Community Developments Investments (Updated September 2016)
Florida Hardest Hit Fund: Modification-Enabling Pilot Program
The Florida Housing Finance Corporation developed a type of principal reduction program using Hardest Hit Fund assistance in an innovative “buy and modify” pilot.
Sharon Canavan, Community Relations Expert, OCC
Although home prices in most areas of the United States are recovering, home values remain depressed in many of the hardest-hit states. As of the third quarter of 2014, Florida had the second-highest percentage of mortgaged properties with negative equity at 23.8 percent.1 To address the problem of “underwater” mortgages, the Florida Housing Finance Corporation (Florida Housing) developed a principal reduction program using Hardest Hit Fund (HHF) assistance in an innovative “buy and modify” pilot. Working with a private partner that acquires nonperforming mortgage notes, the Modification Enabling Pilot (MEP) program provides HHF assistance to qualified borrowers by reducing the principal balance of their loans and offering loan modifications that these borrowers can more realistically meet.
The private partner is National Community Capital (NCC), a not-for-profit subsidiary of New Jersey Community Capital, which has been active in providing affordable housing for 27 years. Under its ReStart acquisition program, NCC purchases or otherwise acquires the exclusive right to control the loss mitigation process for deeply discounted, nonperforming mortgage notes. NCC then offers those borrowers financial counseling and, if certain eligibility requirements are met, a loan modification to reduce their mortgage payments. NCC relies on a variety of institutional sources for its capital, including private equity and insurance companies. The ultimate business strategy for many investors who purchase nonperforming loans is to accumulate a portfolio of single-family rental properties. In contrast, NCC believes it can balance its affordable housing mission of keeping borrowers in their homes by offering sustainable loan modifications while still achieving suitable yields and recouping its capital investment.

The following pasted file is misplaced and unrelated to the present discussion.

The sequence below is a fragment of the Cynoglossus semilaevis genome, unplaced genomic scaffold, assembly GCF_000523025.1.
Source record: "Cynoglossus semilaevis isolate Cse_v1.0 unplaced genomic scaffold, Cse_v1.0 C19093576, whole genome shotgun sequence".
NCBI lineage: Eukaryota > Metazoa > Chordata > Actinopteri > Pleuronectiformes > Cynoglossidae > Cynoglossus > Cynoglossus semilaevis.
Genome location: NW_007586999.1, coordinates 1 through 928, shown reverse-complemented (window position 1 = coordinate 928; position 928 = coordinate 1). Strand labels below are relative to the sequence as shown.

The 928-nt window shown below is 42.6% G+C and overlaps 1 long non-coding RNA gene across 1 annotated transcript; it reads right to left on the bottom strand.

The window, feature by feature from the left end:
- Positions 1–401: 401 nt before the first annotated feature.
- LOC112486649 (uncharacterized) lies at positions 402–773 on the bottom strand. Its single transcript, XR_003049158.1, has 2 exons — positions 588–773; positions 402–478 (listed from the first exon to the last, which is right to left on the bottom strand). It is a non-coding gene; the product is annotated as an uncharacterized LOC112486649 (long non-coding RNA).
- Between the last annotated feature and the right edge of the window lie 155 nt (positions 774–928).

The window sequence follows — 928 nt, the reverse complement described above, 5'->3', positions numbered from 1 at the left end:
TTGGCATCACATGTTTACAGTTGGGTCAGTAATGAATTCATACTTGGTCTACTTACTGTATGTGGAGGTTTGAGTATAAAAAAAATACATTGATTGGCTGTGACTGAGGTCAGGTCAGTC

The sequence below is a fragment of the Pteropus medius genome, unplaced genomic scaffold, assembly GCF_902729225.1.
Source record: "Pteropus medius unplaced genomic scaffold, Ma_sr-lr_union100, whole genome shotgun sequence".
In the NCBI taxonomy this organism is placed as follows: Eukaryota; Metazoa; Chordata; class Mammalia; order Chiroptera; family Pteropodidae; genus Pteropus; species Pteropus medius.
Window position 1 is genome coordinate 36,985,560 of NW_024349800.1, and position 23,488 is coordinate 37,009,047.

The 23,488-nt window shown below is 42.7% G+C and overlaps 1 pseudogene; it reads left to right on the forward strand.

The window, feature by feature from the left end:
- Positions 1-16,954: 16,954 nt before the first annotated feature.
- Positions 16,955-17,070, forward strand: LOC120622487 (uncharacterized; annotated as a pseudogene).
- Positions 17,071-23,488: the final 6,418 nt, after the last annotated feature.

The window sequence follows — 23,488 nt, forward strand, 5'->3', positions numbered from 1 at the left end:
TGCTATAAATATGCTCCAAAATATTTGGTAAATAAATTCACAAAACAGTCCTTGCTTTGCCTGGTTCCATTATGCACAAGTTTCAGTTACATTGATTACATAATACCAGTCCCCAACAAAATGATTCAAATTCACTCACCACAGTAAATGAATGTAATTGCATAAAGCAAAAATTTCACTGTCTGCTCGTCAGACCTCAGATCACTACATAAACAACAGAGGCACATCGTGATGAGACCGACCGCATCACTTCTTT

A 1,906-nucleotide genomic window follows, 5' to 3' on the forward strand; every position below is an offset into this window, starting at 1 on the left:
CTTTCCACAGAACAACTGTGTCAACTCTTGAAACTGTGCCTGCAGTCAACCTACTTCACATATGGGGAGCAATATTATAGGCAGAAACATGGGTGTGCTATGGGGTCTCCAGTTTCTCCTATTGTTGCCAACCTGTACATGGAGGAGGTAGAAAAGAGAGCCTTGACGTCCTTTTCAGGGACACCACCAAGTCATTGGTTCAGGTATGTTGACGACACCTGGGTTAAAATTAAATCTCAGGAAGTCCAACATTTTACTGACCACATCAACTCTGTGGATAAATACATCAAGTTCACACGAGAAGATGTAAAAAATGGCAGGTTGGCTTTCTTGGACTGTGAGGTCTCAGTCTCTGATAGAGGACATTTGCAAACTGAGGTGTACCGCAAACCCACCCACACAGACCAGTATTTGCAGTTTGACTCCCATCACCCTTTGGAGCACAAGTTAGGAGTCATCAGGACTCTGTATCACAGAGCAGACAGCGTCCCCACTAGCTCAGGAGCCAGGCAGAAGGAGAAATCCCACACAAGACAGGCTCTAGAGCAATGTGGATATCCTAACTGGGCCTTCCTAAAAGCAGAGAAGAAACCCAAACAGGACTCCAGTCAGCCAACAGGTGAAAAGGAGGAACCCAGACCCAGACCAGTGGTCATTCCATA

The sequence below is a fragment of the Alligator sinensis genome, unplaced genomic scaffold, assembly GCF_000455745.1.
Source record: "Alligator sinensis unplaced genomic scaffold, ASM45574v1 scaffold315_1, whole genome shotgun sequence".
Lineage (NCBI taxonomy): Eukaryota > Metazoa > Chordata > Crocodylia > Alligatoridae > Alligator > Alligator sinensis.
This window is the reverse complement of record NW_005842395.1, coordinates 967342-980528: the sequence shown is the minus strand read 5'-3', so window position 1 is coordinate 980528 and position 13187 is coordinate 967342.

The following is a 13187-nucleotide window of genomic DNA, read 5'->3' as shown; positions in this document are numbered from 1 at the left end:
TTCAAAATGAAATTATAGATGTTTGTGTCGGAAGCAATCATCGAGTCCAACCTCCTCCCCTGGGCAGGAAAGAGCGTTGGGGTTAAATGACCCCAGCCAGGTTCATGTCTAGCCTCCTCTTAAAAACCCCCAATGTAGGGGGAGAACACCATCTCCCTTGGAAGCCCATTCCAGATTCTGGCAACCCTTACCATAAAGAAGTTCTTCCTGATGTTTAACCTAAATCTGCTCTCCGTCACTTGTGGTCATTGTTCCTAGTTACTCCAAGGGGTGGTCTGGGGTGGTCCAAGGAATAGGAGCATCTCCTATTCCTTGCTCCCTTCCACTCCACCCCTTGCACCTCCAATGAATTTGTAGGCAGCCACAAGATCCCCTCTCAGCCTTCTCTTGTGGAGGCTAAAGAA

NCC has acquired several pools of Federal Housing Administration (FHA) mortgage notes secured by properties in Florida. The notes were offered by the U.S. Department of Housing and Urban Development (HUD) under its Distressed Asset Stabilization Program (DASP). Although Florida Housing was actively involved in developing the MEP program, loan purchase is not an eligible use under Florida’s HHF guidelines. Therefore, the success of the MEP program hinged on having NCC and its investor partners provide capital to fund the purchase of nonperforming mortgage loans that could be modified with HHF assistance.